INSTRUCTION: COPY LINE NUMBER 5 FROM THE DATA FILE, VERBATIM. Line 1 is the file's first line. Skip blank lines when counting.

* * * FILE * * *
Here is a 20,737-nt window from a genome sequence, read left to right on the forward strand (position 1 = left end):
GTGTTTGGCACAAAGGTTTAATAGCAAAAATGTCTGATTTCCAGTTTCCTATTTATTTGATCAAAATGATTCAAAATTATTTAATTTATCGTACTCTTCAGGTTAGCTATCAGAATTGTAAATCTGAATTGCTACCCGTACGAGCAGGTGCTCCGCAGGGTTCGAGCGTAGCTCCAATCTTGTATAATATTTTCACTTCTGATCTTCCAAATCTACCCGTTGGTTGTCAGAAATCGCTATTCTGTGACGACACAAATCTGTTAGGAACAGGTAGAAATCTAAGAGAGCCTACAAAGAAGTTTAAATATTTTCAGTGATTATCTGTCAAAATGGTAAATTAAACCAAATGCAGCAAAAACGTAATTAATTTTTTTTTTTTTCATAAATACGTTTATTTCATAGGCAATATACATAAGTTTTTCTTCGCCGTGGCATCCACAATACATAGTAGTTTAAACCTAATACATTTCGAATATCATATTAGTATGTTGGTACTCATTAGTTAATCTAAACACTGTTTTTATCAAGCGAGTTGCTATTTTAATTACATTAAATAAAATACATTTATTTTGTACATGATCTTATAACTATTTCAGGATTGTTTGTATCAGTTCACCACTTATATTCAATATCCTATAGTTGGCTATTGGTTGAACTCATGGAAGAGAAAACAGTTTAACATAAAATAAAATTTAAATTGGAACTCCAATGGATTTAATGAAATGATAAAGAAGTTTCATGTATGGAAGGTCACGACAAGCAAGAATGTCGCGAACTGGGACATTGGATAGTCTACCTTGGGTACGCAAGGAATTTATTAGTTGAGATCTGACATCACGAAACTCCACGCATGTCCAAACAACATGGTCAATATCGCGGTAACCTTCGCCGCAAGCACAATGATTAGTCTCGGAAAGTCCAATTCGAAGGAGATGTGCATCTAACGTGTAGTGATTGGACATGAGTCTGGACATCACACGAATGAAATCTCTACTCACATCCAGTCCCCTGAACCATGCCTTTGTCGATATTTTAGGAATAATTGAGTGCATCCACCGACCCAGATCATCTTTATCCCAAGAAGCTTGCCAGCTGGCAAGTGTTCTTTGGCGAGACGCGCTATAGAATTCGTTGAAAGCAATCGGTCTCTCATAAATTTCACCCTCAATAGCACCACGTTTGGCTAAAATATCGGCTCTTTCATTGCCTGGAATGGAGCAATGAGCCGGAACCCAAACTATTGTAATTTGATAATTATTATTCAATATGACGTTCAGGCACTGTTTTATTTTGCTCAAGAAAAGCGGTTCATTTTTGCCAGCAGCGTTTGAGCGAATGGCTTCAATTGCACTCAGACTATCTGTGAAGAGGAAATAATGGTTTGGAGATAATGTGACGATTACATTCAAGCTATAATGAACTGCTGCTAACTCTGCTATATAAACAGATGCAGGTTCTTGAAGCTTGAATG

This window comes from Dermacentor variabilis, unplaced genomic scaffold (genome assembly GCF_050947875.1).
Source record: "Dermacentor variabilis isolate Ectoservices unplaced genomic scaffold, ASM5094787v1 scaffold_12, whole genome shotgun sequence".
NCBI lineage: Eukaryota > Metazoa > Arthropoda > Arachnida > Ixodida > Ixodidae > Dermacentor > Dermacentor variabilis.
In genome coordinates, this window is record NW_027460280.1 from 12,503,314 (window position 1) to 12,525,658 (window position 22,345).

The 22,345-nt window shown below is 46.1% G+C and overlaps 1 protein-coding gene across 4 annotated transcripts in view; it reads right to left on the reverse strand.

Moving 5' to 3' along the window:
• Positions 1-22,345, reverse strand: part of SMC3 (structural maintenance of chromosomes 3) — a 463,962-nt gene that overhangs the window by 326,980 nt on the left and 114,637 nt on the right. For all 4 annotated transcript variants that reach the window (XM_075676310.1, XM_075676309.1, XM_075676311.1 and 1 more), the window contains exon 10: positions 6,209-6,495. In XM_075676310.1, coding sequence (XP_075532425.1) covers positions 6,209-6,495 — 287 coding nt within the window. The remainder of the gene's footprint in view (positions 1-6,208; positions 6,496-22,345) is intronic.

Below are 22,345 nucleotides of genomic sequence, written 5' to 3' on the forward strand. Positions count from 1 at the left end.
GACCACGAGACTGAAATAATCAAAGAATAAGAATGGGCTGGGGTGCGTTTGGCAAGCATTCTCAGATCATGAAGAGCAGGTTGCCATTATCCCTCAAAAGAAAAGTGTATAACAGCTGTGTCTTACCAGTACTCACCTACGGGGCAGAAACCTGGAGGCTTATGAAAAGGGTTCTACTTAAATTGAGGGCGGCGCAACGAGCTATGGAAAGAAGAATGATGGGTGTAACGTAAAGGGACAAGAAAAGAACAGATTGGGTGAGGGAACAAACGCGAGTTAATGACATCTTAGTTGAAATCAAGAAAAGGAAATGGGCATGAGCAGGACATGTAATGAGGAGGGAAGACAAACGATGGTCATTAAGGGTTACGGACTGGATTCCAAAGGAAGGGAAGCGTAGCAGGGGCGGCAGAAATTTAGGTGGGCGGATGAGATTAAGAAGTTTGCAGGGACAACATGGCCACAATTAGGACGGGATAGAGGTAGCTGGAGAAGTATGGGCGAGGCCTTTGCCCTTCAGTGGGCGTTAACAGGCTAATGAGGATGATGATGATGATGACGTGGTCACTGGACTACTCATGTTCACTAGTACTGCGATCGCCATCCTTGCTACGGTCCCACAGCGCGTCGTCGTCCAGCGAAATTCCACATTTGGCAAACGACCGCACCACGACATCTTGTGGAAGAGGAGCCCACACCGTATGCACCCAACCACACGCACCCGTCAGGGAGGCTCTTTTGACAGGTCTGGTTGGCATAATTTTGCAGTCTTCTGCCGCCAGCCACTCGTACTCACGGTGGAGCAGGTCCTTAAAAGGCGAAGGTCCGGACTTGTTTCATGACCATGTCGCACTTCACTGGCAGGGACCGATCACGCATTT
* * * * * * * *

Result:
NCBI lineage: Eukaryota > Metazoa > Arthropoda > Arachnida > Ixodida > Ixodidae > Dermacentor > Dermacentor variabilis.